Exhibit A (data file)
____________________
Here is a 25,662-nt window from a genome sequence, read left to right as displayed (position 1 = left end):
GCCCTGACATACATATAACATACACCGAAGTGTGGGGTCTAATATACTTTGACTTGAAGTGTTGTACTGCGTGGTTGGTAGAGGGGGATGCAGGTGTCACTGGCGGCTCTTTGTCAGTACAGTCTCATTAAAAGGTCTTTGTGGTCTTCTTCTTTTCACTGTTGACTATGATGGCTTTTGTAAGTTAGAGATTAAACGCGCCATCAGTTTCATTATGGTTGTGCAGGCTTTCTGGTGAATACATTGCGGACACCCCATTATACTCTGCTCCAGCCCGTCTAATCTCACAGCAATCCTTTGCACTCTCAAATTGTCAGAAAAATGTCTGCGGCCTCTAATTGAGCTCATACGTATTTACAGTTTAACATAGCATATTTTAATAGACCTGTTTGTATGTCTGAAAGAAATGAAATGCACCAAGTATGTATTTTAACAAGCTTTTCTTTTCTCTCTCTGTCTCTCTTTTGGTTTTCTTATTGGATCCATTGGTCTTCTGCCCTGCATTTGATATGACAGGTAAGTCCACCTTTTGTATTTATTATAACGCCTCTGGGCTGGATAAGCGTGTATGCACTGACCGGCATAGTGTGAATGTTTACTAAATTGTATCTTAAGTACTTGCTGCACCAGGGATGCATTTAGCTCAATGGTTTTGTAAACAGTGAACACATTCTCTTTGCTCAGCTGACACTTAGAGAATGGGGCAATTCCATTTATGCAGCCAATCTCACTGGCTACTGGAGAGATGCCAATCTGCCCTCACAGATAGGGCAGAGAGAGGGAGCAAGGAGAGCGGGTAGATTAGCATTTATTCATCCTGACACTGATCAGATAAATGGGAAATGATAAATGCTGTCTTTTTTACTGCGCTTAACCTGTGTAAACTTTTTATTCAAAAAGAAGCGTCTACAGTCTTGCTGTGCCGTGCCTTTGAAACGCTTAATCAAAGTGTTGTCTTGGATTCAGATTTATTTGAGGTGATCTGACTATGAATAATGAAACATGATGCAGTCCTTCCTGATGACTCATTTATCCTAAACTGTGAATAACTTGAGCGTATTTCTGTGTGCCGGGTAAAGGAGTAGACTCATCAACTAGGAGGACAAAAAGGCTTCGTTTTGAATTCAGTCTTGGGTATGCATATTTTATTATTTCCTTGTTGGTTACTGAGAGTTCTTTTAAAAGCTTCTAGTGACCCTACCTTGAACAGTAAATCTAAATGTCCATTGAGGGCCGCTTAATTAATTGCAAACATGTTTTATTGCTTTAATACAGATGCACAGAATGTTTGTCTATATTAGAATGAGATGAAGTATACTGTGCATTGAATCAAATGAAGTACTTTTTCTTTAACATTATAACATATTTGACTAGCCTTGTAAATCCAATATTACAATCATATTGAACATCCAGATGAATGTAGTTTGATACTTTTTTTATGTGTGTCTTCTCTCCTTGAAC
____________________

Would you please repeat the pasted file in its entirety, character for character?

Here is a 25,662-nt window from a genome sequence, read left to right as displayed (position 1 = left end):
GCCCTGACATACATATAACATACACCGAAGTGTGGGGTCTAATATACTTTGACTTGAAGTGTTGTACTGCGTGGTTGGTAGAGGGGGATGCAGGTGTCACTGGCGGCTCTTTGTCAGTACAGTCTCATTAAAAGGTCTTTGTGGTCTTCTTCTTTTCACTGTTGACTATGATGGCTTTTGTAAGTTAGAGATTAAACGCGCCATCAGTTTCATTATGGTTGTGCAGGCTTTCTGGTGAATACATTGCGGACACCCCATTATACTCTGCTCCAGCCCGTCTAATCTCACAGCAATCCTTTGCACTCTCAAATTGTCAGAAAAATGTCTGCGGCCTCTAATTGAGCTCATACGTATTTACAGTTTAACATAGCATATTTTAATAGACCTGTTTGTATGTCTGAAAGAAATGAAATGCACCAAGTATGTATTTTAACAAGCTTTTCTTTTCTCTCTCTGTCTCTCTTTTGGTTTTCTTATTGGATCCATTGGTCTTCTGCCCTGCATTTGATATGACAGGTAAGTCCACCTTTTGTATTTATTATAACGCCTCTGGGCTGGATAAGCGTGTATGCACTGACCGGCATAGTGTGAATGTTTACTAAATTGTATCTTAAGTACTTGCTGCACCAGGGATGCATTTAGCTCAATGGTTTTGTAAACAGTGAACACATTCTCTTTGCTCAGCTGACACTTAGAGAATGGGGCAATTCCATTTATGCAGCCAATCTCACTGGCTACTGGAGAGATGCCAATCTGCCCTCACAGATAGGGCAGAGAGAGGGAGCAAGGAGAGCGGGTAGATTAGCATTTATTCATCCTGACACTGATCAGATAAATGGGAAATGATAAATGCTGTCTTTTTTACTGCGCTTAACCTGTGTAAACTTTTTATTCAAAAAGAAGCGTCTACAGTCTTGCTGTGCCGTGCCTTTGAAACGCTTAATCAAAGTGTTGTCTTGGATTCAGATTTATTTGAGGTGATCTGACTATGAATAATGAAACATGATGCAGTCCTTCCTGATGACTCATTTATCCTAAACTGTGAATAACTTGAGCGTATTTCTGTGTGCCGGGTAAAGGAGTAGACTCATCAACTAGGAGGACAAAAAGGCTTCGTTTTGAATTCAGTCTTGGGTATGCATATTTTATTATTTCCTTGTTGGTTACTGAGAGTTCTTTTAAAAGCTTCTAGTGACCCTACCTTGAACAGTAAATCTAAATGTCCATTGAGGGCCGCTTAATTAATTGCAAACATGTTTTATTGCTTTAATACAGATGCACAGAATGTTTGTCTATATTAGAATGAGATGAAGTATACTGTGCATTGAATCAAATGAAGTACTTTTTCTTTAACATTATAACATATTTGACTAGCCTTGTAAATCCAATATTACAATCATATTGAACATCCAGATGAATGTAGTTTGATACTTTTTTTATGTGTGTCTTCTCTCCTTGAAC